There are a wide range of factors that can contribute to soft bird photographs. Some are equipment related, while others are associated with technique.
NOTE: Click on images to enlarge.
Lens Optical Performance
Not all lenses are created equal when it comes to their optical performance. While branding can affect lens pricing, to a large degree you get what you pay for when it comes to lenses. When purchasing a long focal length lens for bird photography you will be faced with a wide range of options. The price for some of these speciality telephoto prime and zoom lenses can be in nose bleed territory.
Most of us are not independently wealthy and budget very much plays a part in our purchase decision. It is unrealistic to expect a modestly priced lens to perform as well optically as professional grade lenses that may cost 5 or 10 times more money.
Back in my full frame days I owned a 150-600 mm zoom that did quite a good job for me. When shot wide open at its longest focal length the lens had a hint of softness. It just was what it was. To compensate I usually stopped the lens down to f/8 when shooting the lens fully extended. This produced images of acceptable sharpness. We all need to find the right balance of price/lens optical performance that fits our available budget.
Regardless of the camera format and brand of equipment that we may own, it is important to spend time in the field capturing a variety of bird images. This allows us to determine where the ‘sweet spots’ are for our gear in terms of image sharpness.
Like many photographers I use filters on all of my lenses, primarily to protect the front element from potential scratches and other damage. When it comes to filters, you get what you pay for. Using cheap filters can cause noticeable image softness and are best avoided. From a practical perspective we need to consider how much trade off is acceptable when using filters. To me, spending $100 on a good quality filter to protect a lens investment of $1500 to $2000 makes sense. Saving $50 on a filter if it contributes to soft bird photographs is false economy.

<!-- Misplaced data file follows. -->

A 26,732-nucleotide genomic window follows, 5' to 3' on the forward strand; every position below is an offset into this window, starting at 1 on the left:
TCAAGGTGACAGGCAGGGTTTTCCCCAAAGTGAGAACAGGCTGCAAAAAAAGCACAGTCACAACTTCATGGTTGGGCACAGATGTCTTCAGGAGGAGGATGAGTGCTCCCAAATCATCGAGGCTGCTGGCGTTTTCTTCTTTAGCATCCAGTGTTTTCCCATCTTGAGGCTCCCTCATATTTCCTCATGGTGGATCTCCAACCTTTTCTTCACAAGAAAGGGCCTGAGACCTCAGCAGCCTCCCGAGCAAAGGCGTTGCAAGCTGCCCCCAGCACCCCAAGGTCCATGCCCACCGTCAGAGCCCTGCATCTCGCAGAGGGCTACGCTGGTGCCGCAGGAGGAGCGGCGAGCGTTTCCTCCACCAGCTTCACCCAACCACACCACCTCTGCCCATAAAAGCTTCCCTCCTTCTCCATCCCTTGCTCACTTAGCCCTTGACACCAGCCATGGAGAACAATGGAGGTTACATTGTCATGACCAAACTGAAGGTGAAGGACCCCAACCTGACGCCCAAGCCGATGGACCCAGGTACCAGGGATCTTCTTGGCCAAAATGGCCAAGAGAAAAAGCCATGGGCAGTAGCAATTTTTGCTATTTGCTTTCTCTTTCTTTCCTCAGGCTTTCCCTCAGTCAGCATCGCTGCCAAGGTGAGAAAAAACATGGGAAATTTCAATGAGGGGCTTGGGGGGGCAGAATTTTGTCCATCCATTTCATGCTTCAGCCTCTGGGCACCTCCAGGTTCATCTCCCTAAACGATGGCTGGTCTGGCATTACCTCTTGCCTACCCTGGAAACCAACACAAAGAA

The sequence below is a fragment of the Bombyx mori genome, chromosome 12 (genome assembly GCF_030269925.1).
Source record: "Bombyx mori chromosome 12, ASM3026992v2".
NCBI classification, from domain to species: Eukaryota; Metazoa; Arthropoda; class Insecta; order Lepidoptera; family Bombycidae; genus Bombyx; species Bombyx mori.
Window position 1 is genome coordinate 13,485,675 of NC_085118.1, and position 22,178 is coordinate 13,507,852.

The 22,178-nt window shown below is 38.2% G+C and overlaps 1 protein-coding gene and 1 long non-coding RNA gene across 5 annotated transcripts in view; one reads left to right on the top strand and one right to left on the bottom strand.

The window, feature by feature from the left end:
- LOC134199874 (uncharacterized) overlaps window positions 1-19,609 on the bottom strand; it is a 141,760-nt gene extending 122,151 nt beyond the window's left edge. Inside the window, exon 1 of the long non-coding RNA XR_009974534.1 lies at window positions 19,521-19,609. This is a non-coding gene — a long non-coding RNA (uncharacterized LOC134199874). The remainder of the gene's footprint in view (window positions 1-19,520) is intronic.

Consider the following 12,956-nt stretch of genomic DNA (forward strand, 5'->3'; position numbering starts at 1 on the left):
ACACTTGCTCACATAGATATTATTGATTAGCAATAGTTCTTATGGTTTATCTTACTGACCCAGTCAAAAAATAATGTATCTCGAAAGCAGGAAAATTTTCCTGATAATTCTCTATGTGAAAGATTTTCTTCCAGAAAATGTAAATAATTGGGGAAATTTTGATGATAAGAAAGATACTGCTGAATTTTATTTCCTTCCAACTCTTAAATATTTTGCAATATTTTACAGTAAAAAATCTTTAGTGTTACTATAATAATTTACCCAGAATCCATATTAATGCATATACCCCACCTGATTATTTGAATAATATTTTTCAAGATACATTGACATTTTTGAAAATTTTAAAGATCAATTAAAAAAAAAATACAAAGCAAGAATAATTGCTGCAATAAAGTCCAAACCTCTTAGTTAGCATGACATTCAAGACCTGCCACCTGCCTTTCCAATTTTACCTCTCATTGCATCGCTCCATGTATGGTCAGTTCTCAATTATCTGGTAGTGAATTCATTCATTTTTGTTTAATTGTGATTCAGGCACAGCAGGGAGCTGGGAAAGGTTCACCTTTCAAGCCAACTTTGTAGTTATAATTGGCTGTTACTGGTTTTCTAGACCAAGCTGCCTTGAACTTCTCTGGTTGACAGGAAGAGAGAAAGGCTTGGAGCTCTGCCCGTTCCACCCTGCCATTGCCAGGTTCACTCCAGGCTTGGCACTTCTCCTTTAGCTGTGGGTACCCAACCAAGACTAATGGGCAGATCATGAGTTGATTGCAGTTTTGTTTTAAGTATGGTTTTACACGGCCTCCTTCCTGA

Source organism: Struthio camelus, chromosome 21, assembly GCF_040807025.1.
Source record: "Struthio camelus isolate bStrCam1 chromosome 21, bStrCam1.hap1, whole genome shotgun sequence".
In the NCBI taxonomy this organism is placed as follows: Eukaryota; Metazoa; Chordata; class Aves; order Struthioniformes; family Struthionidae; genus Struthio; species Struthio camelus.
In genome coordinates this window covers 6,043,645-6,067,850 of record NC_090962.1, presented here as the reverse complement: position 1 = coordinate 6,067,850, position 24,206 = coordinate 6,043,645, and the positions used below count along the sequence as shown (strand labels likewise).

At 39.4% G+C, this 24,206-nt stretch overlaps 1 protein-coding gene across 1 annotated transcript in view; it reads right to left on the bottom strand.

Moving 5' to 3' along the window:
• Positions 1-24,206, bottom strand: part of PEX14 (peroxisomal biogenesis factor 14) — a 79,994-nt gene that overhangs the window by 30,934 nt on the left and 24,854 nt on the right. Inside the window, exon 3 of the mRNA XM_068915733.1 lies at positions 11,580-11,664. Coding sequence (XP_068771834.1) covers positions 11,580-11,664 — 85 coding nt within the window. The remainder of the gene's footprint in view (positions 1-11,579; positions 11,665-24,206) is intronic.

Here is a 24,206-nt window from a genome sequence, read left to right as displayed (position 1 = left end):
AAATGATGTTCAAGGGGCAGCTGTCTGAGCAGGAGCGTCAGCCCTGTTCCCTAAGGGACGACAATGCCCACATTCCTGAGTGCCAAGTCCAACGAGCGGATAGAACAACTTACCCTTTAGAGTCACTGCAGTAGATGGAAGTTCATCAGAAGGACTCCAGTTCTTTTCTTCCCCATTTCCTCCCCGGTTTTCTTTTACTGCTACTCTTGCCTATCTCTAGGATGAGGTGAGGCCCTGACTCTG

Auto Focus Performance
How well camera bodies and lenses auto focus can directly contribute to soft bird photographs. Differences in auto focus performance are often most clearly demonstrated when attempting to capture images of birds-in-flight or under low light conditions. Given that birds do not stay put for very long, both auto focus speed and accuracy are important.
Most cameras provide a selection of different auto focusing options. It is worth the time to experiment with your camera by shooting in various types of situations so you can learn which auto focusing options work best for you. Some cameras have a wide range of auto focusing adjustments available. It can be confusing to work through all of these settings to determine the best settings for your particular shooting style.
When in doubt refer to your camera’s manual and information on the camera manufacturer’s website. You can also refer to online articles and videos that contain suggestions for your particular camera. These suggestions likely won’t be perfect for your needs, but may be good starting points.
The optical performance of teleconverters can vary significantly. Generally speaking the higher the magnification the teleconverter offers, the more risk that it could negatively impact image quality and contribute to soft bird photographs. For many manufacturers their 1.4X teleconverters are the best choice in terms of getting additional reach with minimal loss of image quality.